Population III

Stars observed in galaxies were originally divided into two populations by Walter Baade in the 1940s. Although a more refined means of classifying stellar populations has since been established (according to whether they are found in the thin disk, thick disk, halo or bulge of the galaxy), astronomers have continued to coarsely classify stars as either Population I (Pop I, metal-rich) or Population II (Pop II, metal-poor). However, even the most metal-poor Pop II stars have metallicities (commonly denoted [Z/H]) far above that of the gas left over from the Big Bang.

For this reason, astronomers have introduced a third class of star. Population III (Pop III) stars are composed entirely of primordial gas – hydrogen, helium and very small amounts of lithium and beryllium. This means that the gas from which Pop III stars formed had not been ‘recycled’ (incorporated into, and then expelled) from previous generations of stars, but was pristine material left over from the Big Bang. As such, these stars would have a [Z/H] ~ -10 and would constitute the very first generation of stars formed within a galaxy. These Pop III stars would then produce the metals observed in Pop II stars and initiate the gradual increase in metallicity across subsequent generations of stars.

The only problem is that Pop III stars are entirely hypothetical at present. Despite intense searches, no Pop III star has ever been observed. A number of explanations have been put forward to explain this:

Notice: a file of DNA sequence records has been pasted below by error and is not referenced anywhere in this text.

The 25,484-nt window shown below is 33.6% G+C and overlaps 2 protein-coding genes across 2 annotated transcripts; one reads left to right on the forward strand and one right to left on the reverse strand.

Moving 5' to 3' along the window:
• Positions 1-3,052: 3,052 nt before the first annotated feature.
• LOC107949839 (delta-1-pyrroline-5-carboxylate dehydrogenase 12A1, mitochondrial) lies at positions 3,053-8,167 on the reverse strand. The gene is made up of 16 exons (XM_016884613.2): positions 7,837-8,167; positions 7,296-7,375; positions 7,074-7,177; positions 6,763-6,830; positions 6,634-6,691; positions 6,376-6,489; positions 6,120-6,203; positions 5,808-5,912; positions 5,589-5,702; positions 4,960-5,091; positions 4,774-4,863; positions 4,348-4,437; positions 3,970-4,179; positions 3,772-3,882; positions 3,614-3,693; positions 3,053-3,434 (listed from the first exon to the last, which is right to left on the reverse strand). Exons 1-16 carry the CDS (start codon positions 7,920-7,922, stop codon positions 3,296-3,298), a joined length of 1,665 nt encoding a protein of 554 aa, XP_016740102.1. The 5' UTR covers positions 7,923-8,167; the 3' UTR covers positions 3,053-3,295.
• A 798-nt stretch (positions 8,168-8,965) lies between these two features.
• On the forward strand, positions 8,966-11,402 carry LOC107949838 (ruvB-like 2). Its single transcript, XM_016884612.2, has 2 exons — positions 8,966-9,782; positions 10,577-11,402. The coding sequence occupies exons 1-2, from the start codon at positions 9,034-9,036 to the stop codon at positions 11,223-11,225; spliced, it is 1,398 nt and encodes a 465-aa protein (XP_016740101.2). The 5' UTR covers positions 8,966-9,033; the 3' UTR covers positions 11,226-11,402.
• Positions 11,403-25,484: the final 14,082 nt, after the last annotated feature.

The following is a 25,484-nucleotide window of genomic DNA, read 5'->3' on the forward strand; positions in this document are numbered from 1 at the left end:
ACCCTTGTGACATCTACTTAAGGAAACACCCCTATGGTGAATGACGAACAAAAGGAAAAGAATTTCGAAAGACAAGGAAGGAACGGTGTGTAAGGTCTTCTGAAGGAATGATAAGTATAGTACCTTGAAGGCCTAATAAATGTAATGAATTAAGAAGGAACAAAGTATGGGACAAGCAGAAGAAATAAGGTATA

• As the oldest population of stars, the majority of Pop III stars would have exhausted their fuel supplies long ago and would now be observed as remnants (white dwarfs, neutron stars or black holes), the original composition of which is nearly impossible to determine. However, this alone cannot explain the absence of Pop III stars, as those with the lowest masses should still be present (albeit difficult to observe due to their extremely low luminosities) in the Galaxy population today.
  • Another explanation is that stars sweep up gas from the interstellar medium as they move through it, and this may contaminate the outer layers of Pop III stars. This would give Pop III stars the appearance of metal-poor Pop II stars.
  • A more plausible explanation is that the metals produced in the cores of the Pop III stars have been dredged up to the surface by convection. Such ‘self-contaminated’ Pop III stars would also most likely be misclassified as metal-poor Pop II stars.
  • The currently favoured explanation for the lack of observed Pop III stars, is that the Pop III generation of stars were all high mass stars, with masses ranging from 60 to 300 times that of the Sun. In other words, no low mass Pop III stars were ever formed. This is supported by recent theoretical models which show that primordial stars possessed much higher masses than the stars we see in the Universe today. If this bias in the mass distribution of primordial stars is the case, then all Pop III stars would have exhausted their fuel supplies long ago and would now be present only as remnants.

Whatever the reason, it is extremely unlikely that we will ever observe a Pop III star and they will remain hypothetical entities. Nevertheless, there are still some astronomers out there on the hunt for them.

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